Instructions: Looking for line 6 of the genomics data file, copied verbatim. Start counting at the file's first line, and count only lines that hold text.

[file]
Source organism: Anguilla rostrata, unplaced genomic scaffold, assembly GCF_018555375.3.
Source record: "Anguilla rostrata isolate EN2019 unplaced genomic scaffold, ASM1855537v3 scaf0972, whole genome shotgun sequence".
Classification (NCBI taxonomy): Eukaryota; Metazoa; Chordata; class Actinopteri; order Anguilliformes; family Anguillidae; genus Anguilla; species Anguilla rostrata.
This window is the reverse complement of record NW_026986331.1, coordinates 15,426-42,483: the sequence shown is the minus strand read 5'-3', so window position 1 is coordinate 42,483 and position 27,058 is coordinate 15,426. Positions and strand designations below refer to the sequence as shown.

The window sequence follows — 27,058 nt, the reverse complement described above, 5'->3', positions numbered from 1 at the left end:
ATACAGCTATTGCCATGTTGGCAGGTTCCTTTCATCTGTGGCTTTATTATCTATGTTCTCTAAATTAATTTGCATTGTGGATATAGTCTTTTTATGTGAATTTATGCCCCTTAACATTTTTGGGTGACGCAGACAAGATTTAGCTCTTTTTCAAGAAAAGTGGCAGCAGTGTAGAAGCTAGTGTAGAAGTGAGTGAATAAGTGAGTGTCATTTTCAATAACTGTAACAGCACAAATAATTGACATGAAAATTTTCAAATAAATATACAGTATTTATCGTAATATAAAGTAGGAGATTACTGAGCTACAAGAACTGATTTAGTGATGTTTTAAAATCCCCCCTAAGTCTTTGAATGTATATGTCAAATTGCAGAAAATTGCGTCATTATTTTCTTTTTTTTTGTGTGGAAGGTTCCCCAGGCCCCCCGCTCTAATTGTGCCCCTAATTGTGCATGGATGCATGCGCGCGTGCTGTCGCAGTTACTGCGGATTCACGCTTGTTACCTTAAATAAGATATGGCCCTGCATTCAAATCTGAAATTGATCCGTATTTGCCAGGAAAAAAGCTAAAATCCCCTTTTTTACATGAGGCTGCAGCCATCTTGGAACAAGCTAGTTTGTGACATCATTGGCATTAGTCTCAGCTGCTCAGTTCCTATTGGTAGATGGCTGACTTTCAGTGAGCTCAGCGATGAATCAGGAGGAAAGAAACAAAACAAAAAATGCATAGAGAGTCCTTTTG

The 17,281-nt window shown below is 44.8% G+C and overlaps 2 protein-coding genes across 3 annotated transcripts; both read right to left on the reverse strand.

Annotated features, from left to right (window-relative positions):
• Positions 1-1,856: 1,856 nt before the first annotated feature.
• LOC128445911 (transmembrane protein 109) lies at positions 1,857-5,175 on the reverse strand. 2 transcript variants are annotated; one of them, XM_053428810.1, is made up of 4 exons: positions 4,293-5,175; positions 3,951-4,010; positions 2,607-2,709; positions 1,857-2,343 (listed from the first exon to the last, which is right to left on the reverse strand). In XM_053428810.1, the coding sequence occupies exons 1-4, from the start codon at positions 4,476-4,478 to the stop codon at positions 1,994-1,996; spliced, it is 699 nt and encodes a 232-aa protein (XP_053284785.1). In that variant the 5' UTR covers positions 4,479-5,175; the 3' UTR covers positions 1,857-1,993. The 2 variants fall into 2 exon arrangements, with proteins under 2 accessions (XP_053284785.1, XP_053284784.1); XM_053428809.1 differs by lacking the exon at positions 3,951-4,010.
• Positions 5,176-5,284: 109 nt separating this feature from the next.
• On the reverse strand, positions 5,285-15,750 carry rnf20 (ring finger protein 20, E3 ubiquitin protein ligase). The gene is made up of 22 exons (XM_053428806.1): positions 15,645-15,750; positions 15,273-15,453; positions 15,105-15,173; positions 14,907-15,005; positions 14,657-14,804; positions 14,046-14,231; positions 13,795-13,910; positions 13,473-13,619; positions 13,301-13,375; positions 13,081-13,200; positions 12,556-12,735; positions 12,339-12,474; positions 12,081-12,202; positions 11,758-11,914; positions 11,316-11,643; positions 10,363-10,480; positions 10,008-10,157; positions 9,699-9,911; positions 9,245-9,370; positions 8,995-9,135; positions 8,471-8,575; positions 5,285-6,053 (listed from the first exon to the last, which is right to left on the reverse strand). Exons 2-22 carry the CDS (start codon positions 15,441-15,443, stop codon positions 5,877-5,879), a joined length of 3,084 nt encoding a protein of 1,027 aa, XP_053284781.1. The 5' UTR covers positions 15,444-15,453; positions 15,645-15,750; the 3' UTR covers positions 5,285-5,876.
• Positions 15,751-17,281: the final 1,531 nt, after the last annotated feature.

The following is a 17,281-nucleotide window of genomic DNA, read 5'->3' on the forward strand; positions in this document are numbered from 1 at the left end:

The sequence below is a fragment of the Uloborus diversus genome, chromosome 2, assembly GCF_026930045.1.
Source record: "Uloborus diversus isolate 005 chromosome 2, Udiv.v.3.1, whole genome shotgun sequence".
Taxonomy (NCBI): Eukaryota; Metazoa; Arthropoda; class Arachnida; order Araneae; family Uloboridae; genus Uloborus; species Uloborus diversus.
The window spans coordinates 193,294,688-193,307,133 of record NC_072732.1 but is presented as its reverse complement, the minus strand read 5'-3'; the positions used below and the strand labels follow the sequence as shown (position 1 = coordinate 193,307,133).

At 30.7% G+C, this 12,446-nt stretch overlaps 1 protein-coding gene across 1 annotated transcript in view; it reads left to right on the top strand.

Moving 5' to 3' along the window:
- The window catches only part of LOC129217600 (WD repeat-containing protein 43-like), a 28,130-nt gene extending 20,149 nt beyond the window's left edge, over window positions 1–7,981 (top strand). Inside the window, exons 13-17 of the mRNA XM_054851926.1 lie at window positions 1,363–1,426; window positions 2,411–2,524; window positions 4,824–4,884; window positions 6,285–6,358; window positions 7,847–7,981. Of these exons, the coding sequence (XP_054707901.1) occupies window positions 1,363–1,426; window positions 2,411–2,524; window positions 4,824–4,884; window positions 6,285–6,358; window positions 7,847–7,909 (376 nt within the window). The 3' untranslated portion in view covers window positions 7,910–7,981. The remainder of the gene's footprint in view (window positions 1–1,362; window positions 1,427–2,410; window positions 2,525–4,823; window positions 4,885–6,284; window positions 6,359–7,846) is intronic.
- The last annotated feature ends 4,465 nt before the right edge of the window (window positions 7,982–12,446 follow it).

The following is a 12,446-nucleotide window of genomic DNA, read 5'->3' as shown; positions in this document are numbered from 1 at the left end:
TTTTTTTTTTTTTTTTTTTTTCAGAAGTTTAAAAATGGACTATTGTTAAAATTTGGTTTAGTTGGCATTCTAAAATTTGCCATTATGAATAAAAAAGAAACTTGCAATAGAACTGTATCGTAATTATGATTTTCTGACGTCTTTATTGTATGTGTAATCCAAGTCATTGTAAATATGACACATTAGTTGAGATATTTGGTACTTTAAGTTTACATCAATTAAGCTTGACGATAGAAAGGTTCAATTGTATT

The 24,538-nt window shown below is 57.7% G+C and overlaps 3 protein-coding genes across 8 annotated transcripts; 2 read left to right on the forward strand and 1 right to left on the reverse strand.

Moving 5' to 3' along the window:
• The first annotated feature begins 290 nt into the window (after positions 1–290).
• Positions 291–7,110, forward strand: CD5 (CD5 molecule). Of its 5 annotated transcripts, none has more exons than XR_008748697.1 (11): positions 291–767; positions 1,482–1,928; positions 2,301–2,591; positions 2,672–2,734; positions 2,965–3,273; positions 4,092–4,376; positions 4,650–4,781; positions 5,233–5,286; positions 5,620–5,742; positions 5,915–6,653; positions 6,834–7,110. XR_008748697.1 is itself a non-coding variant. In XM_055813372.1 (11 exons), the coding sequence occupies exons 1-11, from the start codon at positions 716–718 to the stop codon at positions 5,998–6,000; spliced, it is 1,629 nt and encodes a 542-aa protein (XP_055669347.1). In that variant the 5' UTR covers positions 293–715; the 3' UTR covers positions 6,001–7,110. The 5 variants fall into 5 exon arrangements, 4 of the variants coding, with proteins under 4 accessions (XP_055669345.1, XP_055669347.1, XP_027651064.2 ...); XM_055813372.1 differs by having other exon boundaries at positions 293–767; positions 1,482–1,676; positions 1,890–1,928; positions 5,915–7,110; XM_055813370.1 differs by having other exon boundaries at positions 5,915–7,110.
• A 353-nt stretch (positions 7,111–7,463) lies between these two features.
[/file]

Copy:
ATACAGCTATTGCCATGTTGGCAGGTTCCTTTCATCTGTGGCTTTATTATCTATGTTCTCTAAATTAATTTGCATTGTGGATATAGTCTTTTTATGTGAATTTATGCCCCTTAACATTTTTGGGTGACGCAGACAAGATTTAGCTCTTTTTCAAGAAAAGTGGCAGCAGTGTAGAAGCTAGTGTAGAAGTGAGTGAATAAGTGAGTGTCATTTTCAATAACTGTAACAGCACAAATAATTGACATGAAAATTTTCAAATAAATATACAGTATTTATCGTAATATAAAGTAGGAGATTACTGAGCTACAAGAACTGATTTAGTGATGTTTTAAAATCCCCCCTAAGTCTTTGAATGTATATGTCAAATTGCAGAAAATTGCGTCATTATTTTCTTTTTTTTTGTGTGGAAGGTTCCCCAGGCCCCCCGCTCTAATTGTGCCCCTAATTGTGCATGGATGCATGCGCGCGTGCTGTCGCAGTTACTGCGGATTCACGCTTGTTACCTTAAATAAGATATGGCCCTGCATTCAAATCTGAAATTGATCCGTATTTGCCAGGAAAAAAGCTAAAATCCCCTTTTTTACATGAGGCTGCAGCCATCTTGGAACAAGCTAGTTTGTGACATCATTGGCATTAGTCTCAGCTGCTCAGTTCCTATTGGTAGATGGCTGACTTTCAGTGAGCTCAGCGATGAATCAGGAGGAAAGAAACAAAACAAAAAATGCATAGAGAGTCCTTTTG